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Health, Science & Environment

A new alliance is tackling mental health in Ohio agriculture

A farmer with a straw hat and red checkered shirt sits in a field. His eyes are shielded by his hat as he looks at his hands.
Pixabay
Ohio farmers deal with high rates of stress and stress-related diseases, but resources to help are often less accessible than in urban areas.

Stress-related health conditions, mental illness and suicide rates have been higher in agriculture than in other industries for decades.

Yet, rural areas don’t always have the resources to get people the help and support they need.

A newly formed alliance aims to fill that gap.

The Ohio Agricultural Mental Health Alliance is a collaboration between agriculture organizations, like the Ohio Farm Bureau, Ohio State Extension and the Ohio Department of Agriculture, and health agencies, including the Ohio Department of Health, the Ohio Department of Mental Health and Addiction Services and the Ohio Suicide Prevention Foundation.

Together, these groups are trying to break down barriers to mental health care in Ohio’s agricultural communities.

“To be able to bring those two groups together, to have these meaningful conversations about what's stressing farmers out and then the actual mental health aspect is going to take us a long way,” said Ty Higgins, senior director of communications and media relations for the Ohio Farm Bureau.

Stress on the farm

Farming is a particularly stressful profession, Higgins said, because so many aspects of the job are unpredictable.

“You're dealing with Mother Nature, the markets, equipment breakdowns, crop failures, family matters,” he said. “All those things can really add up.”

These are issues farmers have been dealing with for generations, Higgins said, and that shows.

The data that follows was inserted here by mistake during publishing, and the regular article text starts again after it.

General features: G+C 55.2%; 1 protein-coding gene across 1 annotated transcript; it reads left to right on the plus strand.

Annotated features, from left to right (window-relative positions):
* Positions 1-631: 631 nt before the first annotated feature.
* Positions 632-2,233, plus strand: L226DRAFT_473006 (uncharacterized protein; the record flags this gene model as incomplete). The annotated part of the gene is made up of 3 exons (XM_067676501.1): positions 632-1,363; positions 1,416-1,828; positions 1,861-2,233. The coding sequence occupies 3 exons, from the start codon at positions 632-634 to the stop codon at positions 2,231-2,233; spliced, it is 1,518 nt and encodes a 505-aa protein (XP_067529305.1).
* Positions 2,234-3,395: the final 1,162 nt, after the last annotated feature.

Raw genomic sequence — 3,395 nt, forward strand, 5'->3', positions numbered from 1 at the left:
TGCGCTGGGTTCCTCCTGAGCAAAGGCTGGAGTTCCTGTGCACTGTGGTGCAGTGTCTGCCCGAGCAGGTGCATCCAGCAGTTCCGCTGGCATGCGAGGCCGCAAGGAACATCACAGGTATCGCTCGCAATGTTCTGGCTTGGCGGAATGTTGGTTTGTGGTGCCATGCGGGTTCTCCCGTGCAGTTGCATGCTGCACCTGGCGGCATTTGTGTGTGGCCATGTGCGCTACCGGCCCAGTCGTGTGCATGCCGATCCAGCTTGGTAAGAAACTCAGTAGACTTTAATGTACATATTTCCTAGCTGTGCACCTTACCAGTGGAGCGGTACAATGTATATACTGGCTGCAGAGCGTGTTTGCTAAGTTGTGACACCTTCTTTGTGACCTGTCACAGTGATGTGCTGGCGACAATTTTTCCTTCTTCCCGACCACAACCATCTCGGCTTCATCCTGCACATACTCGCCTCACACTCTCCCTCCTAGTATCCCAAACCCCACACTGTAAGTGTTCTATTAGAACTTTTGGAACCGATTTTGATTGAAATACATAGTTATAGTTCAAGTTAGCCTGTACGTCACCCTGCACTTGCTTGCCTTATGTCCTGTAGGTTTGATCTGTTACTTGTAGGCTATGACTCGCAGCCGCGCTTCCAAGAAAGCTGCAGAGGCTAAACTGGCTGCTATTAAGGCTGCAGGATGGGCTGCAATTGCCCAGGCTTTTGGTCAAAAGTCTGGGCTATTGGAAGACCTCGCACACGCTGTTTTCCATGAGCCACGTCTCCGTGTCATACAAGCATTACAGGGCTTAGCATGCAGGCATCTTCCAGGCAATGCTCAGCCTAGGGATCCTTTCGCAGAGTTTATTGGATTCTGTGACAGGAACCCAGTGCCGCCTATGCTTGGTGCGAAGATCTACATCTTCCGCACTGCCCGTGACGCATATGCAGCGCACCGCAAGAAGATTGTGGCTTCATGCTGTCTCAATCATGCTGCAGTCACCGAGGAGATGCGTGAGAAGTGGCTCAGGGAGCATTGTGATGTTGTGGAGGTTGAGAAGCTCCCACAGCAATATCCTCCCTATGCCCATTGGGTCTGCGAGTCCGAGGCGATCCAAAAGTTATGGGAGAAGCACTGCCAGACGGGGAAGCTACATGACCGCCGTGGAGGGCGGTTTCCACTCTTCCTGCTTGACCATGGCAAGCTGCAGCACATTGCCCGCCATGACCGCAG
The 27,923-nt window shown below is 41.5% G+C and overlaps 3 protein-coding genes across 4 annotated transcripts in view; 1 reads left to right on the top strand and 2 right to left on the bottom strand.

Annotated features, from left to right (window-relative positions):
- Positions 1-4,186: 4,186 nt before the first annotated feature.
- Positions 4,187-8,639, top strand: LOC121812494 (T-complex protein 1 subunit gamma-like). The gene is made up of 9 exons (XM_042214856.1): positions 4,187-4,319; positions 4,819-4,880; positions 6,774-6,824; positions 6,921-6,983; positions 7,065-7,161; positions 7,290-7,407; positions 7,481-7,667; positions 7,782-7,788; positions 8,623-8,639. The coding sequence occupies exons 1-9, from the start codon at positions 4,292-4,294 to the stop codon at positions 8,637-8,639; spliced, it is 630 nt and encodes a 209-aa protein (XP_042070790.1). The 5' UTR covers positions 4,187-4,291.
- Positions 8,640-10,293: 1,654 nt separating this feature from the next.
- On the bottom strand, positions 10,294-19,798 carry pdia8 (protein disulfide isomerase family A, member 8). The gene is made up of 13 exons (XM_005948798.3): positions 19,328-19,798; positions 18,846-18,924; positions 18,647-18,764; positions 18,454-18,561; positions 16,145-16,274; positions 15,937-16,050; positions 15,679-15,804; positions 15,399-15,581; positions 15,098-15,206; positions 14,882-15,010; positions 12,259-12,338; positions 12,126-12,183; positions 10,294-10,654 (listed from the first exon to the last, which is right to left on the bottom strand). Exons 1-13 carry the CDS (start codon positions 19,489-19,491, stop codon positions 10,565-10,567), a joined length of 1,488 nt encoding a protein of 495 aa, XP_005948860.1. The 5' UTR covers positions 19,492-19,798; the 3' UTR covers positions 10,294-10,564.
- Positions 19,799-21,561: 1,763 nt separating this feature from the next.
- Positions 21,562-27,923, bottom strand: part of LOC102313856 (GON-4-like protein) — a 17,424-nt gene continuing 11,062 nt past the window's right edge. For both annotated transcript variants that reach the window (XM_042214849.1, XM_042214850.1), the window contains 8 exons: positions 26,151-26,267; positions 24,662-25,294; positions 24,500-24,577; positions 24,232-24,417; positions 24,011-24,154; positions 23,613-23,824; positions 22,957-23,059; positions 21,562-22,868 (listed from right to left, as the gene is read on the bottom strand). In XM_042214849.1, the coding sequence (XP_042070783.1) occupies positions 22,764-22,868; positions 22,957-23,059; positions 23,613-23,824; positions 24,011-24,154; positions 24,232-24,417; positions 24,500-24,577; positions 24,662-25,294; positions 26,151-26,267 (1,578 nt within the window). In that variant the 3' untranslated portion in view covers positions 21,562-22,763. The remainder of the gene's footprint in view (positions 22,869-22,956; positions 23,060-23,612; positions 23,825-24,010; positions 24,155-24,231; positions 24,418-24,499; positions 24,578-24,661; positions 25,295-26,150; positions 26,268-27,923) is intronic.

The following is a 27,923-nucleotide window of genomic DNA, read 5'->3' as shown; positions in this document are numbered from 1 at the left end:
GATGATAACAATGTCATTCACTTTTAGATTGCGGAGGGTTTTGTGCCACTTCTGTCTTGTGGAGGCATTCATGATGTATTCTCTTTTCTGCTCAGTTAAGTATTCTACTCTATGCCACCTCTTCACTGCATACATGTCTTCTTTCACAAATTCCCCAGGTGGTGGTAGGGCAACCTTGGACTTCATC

"We're in an age now where you can't hide or duck from these types of problems anymore, and we don't want to.”
Ty Higgins

People who work in the agriculture sector have long had higher rates of suicide and stress-related conditions, like heart disease and hypertension.

But these problems aren’t going away.

Higgins said the spring of 2019 was particularly bad. It was so wet that more than a million acres of Ohio farmland didn’t get planted.

“When you can't plant a crop, not only does that outlook for the rest of the year not look good, but are you going to be able to survive as an operation long-term?” Higgins said.

“A farmer wants to continue what they're doing, not just for the rest of their lives, but often for those generations coming up behind them. So that drive to continue the farm for many, many years to come is certainly one of those factors when it comes to farm stress.”

This year, Ohio farmers are facing lower incomes, and Higgins said five Ohio farmers have already died by suicide.

“I grew up in ag and we'd hear every once in a while about a farmer in the county that decided to end his life by suicide, and that was it. And we just moved on and did our job,” Higgins said. “But we're in an age now where you can't hide or duck from these types of problems anymore, and we don't want to.”

How the Ohio Agricultural Mental Health Alliance can help

By bringing together agriculture and health professionals, the Ohio Agricultural Mental Health Alliance aims to tailor mental health resources specifically to farmers.

“We know the stressors,” Higgins said, “but we really don't know anything about mental health. So this alliance brought in the professionals on that side of the fence, so to speak.”

But the alliance works the other way too: Agriculture professionals are teaching their health counterparts about life on the farm.

Less than 2% of the population is involved in agriculture, Higgins said, so their stressors aren’t common knowledge.

“Many farmers want to reach out for help,” he said. “But they're afraid the person on the other end of the line simply won't get what they're saying.”

This alliance aims to change that, and it recently took its first group action: It launched a survey to gauge farm stress and determine how rural Ohioans handle that stress.

The survey is available to all rural Ohioans.

Higgins said the results will set a baseline so the group can determine how to best equip Ohio farmers with the tools they need to manage mental health.

If you or someone you know is struggling or in crisis, help is available. Call or text 988 or chat 988lifeline.org.

Erin Gottsacker is a reporter for The Ohio Newsroom. She most recently reported for WXPR Public Radio in the Northwoods of Wisconsin.